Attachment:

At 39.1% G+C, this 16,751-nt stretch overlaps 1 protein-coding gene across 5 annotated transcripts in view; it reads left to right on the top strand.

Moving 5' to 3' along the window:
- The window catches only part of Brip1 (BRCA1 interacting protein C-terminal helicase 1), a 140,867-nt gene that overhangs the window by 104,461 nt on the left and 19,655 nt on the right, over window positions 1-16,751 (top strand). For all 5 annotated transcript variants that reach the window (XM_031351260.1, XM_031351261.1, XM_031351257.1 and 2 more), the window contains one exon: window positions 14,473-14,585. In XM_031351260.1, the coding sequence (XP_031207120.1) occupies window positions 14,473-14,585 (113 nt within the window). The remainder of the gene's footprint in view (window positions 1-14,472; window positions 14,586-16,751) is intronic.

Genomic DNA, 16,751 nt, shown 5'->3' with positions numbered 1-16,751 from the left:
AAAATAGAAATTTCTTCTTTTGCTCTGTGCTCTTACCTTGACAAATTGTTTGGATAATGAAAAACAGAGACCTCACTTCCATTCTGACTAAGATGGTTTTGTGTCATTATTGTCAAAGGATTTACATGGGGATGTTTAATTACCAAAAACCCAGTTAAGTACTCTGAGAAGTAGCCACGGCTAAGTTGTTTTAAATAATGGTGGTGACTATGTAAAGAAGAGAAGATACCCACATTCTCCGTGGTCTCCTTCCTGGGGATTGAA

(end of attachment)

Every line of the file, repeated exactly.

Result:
At 39.1% G+C, this 16,751-nt stretch overlaps 1 protein-coding gene across 5 annotated transcripts in view; it reads left to right on the top strand.

Moving 5' to 3' along the window:
- The window catches only part of Brip1 (BRCA1 interacting protein C-terminal helicase 1), a 140,867-nt gene that overhangs the window by 104,461 nt on the left and 19,655 nt on the right, over window positions 1-16,751 (top strand). For all 5 annotated transcript variants that reach the window (XM_031351260.1, XM_031351261.1, XM_031351257.1 and 2 more), the window contains one exon: window positions 14,473-14,585. In XM_031351260.1, the coding sequence (XP_031207120.1) occupies window positions 14,473-14,585 (113 nt within the window). The remainder of the gene's footprint in view (window positions 1-14,472; window positions 14,586-16,751) is intronic.

Genomic DNA, 16,751 nt, shown 5'->3' with positions numbered 1-16,751 from the left:
AAAATAGAAATTTCTTCTTTTGCTCTGTGCTCTTACCTTGACAAATTGTTTGGATAATGAAAAACAGAGACCTCACTTCCATTCTGACTAAGATGGTTTTGTGTCATTATTGTCAAAGGATTTACATGGGGATGTTTAATTACCAAAAACCCAGTTAAGTACTCTGAGAAGTAGCCACGGCTAAGTTGTTTTAAATAATGGTGGTGACTATGTAAAGAAGAGAAGATACCCACATTCTCCGTGGTCTCCTTCCTGGGGATTGAA